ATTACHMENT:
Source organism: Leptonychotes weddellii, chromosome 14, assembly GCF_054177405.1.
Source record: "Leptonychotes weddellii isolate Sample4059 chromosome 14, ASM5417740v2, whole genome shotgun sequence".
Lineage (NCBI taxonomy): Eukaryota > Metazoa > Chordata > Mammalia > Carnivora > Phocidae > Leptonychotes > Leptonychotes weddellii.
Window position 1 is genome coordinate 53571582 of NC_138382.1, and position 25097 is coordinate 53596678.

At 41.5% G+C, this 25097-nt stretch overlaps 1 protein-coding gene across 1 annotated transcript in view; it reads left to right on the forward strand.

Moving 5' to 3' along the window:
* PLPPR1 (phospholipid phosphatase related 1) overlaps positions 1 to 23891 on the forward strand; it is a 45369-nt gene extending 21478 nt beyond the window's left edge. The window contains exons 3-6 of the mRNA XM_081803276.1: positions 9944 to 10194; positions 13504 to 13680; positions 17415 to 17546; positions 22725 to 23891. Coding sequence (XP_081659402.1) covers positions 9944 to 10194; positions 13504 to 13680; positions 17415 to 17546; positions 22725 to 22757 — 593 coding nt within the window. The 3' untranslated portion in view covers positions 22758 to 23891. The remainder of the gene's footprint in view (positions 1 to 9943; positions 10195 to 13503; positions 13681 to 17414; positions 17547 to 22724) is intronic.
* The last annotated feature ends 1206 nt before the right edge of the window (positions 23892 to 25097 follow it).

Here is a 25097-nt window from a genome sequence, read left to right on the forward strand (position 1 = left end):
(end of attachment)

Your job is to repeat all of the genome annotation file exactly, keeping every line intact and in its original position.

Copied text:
Source organism: Leptonychotes weddellii, chromosome 14, assembly GCF_054177405.1.
Source record: "Leptonychotes weddellii isolate Sample4059 chromosome 14, ASM5417740v2, whole genome shotgun sequence".
Lineage (NCBI taxonomy): Eukaryota > Metazoa > Chordata > Mammalia > Carnivora > Phocidae > Leptonychotes > Leptonychotes weddellii.
Window position 1 is genome coordinate 53571582 of NC_138382.1, and position 25097 is coordinate 53596678.

At 41.5% G+C, this 25097-nt stretch overlaps 1 protein-coding gene across 1 annotated transcript in view; it reads left to right on the forward strand.

Moving 5' to 3' along the window:
* PLPPR1 (phospholipid phosphatase related 1) overlaps positions 1 to 23891 on the forward strand; it is a 45369-nt gene extending 21478 nt beyond the window's left edge. The window contains exons 3-6 of the mRNA XM_081803276.1: positions 9944 to 10194; positions 13504 to 13680; positions 17415 to 17546; positions 22725 to 23891. Coding sequence (XP_081659402.1) covers positions 9944 to 10194; positions 13504 to 13680; positions 17415 to 17546; positions 22725 to 22757 — 593 coding nt within the window. The 3' untranslated portion in view covers positions 22758 to 23891. The remainder of the gene's footprint in view (positions 1 to 9943; positions 10195 to 13503; positions 13681 to 17414; positions 17547 to 22724) is intronic.
* The last annotated feature ends 1206 nt before the right edge of the window (positions 23892 to 25097 follow it).

Here is a 25097-nt window from a genome sequence, read left to right on the forward strand (position 1 = left end):